It's not just a state of mind, it's a time of day. Afternoon is also the title of perhaps the first work of fiction that requires a computer to be read. I stress the phrase "work of fiction" because most people immediately think of the text adventure games popularized by Zork and others from Infocom. However, Afternoon is different. It is truly fiction and bears no resemblance to a game or puzzle. There is nothing to solve, nowhere to go, no prize to capture. In essence, there is no more goal in Afternoon than there is in Hemingway's "The Sun Also Rises" or any other papertext. With fiction, if there is a goal at all, it would be what some have called the completion of self, i.e. when you feel that you are satisfied with the fiction. In papertexts, that usually happens at the end, though I've stopped reading a book in the middle because it was completed to my satisfaction (a nice way of saying it was lousy). In hyperfiction, you may never read everything, but that doesn't matter so long as you feel that you've read a complete story.
If you like modern fiction, and particularly if you like the idea of an ever-changing, fluid fiction, I highly recommend Michael Joyce's Afternoon. It runs on the Mac 512KE and above, sells for $19.95 from Eastgate Systems, and if you act fast, you may even get an autographed disk. Afternoon is the first fiction written in Storyspace, a program that Michael Joyce helped to create. Storyspace will also be marketed by Eastgate and is specifically designed for writing hypertext. I shouldn't say too much more about it for now, since it will be released soon, but suffice it to say that Storyspace is an excellent hypertext authoring system. I personally have written the equivalent of over 250 pages in it, so I should know what I'm talking about. Stay tuned...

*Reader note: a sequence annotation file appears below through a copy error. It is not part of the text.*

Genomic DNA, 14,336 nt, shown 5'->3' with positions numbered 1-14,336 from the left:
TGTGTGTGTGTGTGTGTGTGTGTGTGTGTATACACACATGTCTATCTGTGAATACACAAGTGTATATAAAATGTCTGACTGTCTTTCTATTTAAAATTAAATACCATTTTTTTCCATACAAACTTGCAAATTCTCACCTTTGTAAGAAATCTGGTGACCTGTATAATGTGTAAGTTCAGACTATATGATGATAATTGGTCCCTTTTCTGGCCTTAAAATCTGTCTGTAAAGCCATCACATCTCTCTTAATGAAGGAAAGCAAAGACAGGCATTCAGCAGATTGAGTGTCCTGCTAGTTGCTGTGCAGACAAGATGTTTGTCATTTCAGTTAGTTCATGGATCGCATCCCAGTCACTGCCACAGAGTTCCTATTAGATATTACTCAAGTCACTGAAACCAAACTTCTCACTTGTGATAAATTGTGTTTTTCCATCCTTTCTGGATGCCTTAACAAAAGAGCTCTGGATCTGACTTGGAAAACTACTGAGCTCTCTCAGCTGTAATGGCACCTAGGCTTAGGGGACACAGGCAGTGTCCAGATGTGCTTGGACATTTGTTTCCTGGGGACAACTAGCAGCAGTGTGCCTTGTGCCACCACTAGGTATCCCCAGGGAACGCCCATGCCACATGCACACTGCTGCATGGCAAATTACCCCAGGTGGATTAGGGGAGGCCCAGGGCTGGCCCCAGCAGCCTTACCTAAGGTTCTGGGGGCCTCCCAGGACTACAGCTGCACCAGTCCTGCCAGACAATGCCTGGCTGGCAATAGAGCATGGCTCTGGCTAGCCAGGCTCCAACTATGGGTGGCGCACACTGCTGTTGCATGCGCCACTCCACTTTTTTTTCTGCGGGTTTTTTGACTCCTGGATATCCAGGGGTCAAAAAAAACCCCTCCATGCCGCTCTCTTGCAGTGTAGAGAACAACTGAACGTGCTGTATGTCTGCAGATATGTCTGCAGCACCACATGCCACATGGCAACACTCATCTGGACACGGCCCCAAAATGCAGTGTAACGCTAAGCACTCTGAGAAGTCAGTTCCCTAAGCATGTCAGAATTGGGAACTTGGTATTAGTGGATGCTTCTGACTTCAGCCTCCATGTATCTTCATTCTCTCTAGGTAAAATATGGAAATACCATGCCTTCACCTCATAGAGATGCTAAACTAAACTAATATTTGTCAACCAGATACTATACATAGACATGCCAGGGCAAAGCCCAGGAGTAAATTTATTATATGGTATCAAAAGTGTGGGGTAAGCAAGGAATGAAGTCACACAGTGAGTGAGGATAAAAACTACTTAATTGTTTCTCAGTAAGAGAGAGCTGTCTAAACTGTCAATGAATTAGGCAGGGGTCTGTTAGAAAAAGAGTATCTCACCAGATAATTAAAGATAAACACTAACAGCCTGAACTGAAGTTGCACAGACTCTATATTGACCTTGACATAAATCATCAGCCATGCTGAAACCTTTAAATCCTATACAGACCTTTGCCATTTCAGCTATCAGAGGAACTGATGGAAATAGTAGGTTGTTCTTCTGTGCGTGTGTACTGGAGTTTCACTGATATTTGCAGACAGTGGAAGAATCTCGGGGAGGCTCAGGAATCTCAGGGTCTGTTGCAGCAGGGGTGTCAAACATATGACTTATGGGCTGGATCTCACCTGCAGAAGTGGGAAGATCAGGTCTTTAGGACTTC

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Mark Bernstein, Eastgate Systems
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